The original Mercedes-Benz A-Class subcompact that debuted in 1997 bore the phone booth-like proportions of the company’s minicar, the Smart FourTwo, which made it seem unsuitable for the U.S. market where Mercedes has cultivated a higher-end image than in Europe. Appropriately, considering the dearth of phone booths in 2011, the next A-Class model would lose that silhouette in favor of a low-slung roofline that vaults the car into an entirely different market than that inhabited by the outgoing model.
This genuinely premium styling and racy, aspirational detailing make this future A-Class suitable for U.S. consumption, where, not coincidentally, Mercedes desperately needs to sell some small efficient models to offset the gas mileage of its big cars to achieve federal CAFÉ fuel economy standards.
While the concept model is a three-door hatchback reminiscent of the Volvo C30, look for the production model to squeeze in another pair of doors to become a five-door along the lines of the current Audi A3. The top-of-the-line model will enjoy power from a 210-hp turbocharged, direct-injected four-cylinder driving the front wheels through a dual-clutch computer-shifted manual-type transmission.
The production A-Class model will include radar-based forward collision warning technology as standard equipment. Brake assist technology, which instantly applies full anti-lock maximum braking force the second the driver touches the brake pedal in a situation the car has identified as an emergency, is also included standard.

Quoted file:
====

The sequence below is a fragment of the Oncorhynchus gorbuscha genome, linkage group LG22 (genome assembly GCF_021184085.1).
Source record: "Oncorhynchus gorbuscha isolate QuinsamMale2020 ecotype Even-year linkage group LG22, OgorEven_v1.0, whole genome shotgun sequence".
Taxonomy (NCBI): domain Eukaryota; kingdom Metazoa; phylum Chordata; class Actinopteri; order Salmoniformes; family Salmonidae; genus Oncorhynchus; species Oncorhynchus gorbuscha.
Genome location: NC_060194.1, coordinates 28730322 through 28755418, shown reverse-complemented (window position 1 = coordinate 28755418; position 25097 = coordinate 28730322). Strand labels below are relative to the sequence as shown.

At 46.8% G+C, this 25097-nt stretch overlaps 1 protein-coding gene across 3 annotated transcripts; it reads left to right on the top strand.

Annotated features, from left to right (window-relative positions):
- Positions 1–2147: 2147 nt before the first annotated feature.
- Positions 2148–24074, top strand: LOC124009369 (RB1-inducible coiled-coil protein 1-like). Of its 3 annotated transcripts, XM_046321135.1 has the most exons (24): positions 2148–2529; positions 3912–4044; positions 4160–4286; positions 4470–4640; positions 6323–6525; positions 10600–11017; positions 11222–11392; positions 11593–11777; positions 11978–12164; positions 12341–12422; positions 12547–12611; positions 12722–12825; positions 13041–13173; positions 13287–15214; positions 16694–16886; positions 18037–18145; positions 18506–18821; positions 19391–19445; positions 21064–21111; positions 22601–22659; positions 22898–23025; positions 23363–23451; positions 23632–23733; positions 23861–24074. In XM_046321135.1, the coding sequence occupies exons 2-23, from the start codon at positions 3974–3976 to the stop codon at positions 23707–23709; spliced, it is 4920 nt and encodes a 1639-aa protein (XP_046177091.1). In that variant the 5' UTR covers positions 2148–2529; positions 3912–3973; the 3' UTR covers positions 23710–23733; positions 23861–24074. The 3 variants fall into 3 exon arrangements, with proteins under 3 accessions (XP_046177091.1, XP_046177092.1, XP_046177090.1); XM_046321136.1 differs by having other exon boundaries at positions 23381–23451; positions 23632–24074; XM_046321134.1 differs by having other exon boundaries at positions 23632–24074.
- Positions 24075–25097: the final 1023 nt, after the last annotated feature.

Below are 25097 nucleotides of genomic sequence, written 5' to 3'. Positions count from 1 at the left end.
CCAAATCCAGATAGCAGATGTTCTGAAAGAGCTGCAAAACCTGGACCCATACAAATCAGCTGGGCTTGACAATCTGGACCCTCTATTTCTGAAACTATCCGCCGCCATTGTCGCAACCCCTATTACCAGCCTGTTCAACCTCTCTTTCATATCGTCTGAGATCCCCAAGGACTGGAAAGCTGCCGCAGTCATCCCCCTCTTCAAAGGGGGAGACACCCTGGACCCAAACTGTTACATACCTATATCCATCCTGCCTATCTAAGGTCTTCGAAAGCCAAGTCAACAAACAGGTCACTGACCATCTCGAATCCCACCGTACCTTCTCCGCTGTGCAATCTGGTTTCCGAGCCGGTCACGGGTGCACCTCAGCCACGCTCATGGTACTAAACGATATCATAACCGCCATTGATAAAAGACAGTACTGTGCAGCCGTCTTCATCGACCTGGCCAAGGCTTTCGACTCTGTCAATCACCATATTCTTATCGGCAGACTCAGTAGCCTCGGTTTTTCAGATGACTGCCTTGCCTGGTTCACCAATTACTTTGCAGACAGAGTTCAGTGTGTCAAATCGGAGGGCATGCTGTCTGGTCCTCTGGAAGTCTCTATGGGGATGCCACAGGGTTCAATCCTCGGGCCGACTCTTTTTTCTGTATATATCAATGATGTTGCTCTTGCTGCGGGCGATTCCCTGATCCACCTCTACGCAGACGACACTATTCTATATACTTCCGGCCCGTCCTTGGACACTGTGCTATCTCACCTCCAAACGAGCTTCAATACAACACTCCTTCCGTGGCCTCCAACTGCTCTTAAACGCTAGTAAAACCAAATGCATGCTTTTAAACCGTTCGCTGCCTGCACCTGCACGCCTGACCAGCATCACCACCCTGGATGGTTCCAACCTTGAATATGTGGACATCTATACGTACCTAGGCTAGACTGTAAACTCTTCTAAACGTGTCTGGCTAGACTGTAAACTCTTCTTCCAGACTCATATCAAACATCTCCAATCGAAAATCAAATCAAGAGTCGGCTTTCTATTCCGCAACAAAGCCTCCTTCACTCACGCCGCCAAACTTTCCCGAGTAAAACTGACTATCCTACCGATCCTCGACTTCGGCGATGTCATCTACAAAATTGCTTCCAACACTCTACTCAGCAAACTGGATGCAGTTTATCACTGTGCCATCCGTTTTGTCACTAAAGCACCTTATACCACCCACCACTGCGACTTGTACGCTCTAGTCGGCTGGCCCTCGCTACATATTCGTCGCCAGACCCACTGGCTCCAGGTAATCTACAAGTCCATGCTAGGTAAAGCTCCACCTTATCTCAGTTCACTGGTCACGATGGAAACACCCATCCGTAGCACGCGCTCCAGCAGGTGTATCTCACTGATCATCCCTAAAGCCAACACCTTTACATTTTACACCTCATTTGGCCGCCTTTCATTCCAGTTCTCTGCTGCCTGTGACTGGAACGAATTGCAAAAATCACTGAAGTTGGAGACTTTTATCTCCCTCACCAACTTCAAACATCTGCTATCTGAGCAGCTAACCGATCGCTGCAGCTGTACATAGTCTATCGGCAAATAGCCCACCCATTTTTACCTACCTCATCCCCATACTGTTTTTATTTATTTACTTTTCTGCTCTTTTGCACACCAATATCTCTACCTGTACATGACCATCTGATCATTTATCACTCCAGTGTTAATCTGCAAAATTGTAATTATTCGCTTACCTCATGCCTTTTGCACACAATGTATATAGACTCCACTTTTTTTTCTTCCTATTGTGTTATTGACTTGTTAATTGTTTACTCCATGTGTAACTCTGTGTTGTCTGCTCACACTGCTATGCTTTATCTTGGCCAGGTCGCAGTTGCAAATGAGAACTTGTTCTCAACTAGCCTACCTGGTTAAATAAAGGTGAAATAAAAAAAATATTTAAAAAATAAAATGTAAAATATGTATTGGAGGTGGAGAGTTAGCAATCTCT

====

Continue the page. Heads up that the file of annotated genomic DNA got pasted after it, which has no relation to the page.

The most striking aspect of the A-Class concept is a stunning grille featuring a constellation of metallic silver hexagons against a black background. They are meant to evoke stars in the sky and the effect is unexpectedly striking and met with a strongly favorable response from often-jaded journalists, so look for this to appear on some future Mercedes, if not the A-Class. The effect is abetted by LED headlights on the concept car, a technology that will probably be too costly for the company’s entry-level model, even in the U.S. market with Mercedes premium image.
DAN CARNEY is a veteran auto industry observer who has written for MSNBC.com, Motor Trend, AutoWeek, The Wall Street Journal, The New York Times, Popular Mechanics, Popular Science, Better Homes and Gardens and other publications. He has authored two books, "Dodge Viper" and "Honda S2000" and is a juror for the North American Car of the Year award. Carney covers the industry from the increasingly strategic location of Washington, DC.